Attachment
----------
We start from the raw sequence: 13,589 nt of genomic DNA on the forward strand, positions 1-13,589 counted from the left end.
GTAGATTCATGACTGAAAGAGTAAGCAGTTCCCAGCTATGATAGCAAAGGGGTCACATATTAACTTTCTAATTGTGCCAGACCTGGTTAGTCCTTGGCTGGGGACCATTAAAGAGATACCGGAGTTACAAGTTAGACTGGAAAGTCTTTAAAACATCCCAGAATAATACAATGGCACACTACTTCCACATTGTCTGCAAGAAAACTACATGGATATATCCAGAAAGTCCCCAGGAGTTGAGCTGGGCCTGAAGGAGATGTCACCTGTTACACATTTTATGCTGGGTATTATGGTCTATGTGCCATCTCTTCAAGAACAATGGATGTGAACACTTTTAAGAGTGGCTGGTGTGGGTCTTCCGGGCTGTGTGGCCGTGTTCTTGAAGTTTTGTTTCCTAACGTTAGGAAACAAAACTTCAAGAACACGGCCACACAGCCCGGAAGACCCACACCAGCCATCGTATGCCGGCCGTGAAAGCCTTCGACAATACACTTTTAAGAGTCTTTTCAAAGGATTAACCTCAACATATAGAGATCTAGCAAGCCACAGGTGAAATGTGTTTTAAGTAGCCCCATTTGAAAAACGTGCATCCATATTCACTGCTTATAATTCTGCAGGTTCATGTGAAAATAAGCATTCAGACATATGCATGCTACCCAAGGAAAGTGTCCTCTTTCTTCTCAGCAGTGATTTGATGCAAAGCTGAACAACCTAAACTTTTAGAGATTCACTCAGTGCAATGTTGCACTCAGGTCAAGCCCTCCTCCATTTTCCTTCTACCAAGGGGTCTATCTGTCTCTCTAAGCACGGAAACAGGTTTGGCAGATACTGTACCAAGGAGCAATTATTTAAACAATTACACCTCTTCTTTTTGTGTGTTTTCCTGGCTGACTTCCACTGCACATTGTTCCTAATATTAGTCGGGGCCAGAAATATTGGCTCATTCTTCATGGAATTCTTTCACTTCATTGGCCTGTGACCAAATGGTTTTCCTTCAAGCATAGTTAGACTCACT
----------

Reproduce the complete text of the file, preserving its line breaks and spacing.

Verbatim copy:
We start from the raw sequence: 13,589 nt of genomic DNA on the forward strand, positions 1-13,589 counted from the left end.
GTAGATTCATGACTGAAAGAGTAAGCAGTTCCCAGCTATGATAGCAAAGGGGTCACATATTAACTTTCTAATTGTGCCAGACCTGGTTAGTCCTTGGCTGGGGACCATTAAAGAGATACCGGAGTTACAAGTTAGACTGGAAAGTCTTTAAAACATCCCAGAATAATACAATGGCACACTACTTCCACATTGTCTGCAAGAAAACTACATGGATATATCCAGAAAGTCCCCAGGAGTTGAGCTGGGCCTGAAGGAGATGTCACCTGTTACACATTTTATGCTGGGTATTATGGTCTATGTGCCATCTCTTCAAGAACAATGGATGTGAACACTTTTAAGAGTGGCTGGTGTGGGTCTTCCGGGCTGTGTGGCCGTGTTCTTGAAGTTTTGTTTCCTAACGTTAGGAAACAAAACTTCAAGAACACGGCCACACAGCCCGGAAGACCCACACCAGCCATCGTATGCCGGCCGTGAAAGCCTTCGACAATACACTTTTAAGAGTCTTTTCAAAGGATTAACCTCAACATATAGAGATCTAGCAAGCCACAGGTGAAATGTGTTTTAAGTAGCCCCATTTGAAAAACGTGCATCCATATTCACTGCTTATAATTCTGCAGGTTCATGTGAAAATAAGCATTCAGACATATGCATGCTACCCAAGGAAAGTGTCCTCTTTCTTCTCAGCAGTGATTTGATGCAAAGCTGAACAACCTAAACTTTTAGAGATTCACTCAGTGCAATGTTGCACTCAGGTCAAGCCCTCCTCCATTTTCCTTCTACCAAGGGGTCTATCTGTCTCTCTAAGCACGGAAACAGGTTTGGCAGATACTGTACCAAGGAGCAATTATTTAAACAATTACACCTCTTCTTTTTGTGTGTTTTCCTGGCTGACTTCCACTGCACATTGTTCCTAATATTAGTCGGGGCCAGAAATATTGGCTCATTCTTCATGGAATTCTTTCACTTCATTGGCCTGTGACCAAATGGTTTTCCTTCAAGCATAGTTAGACTCACT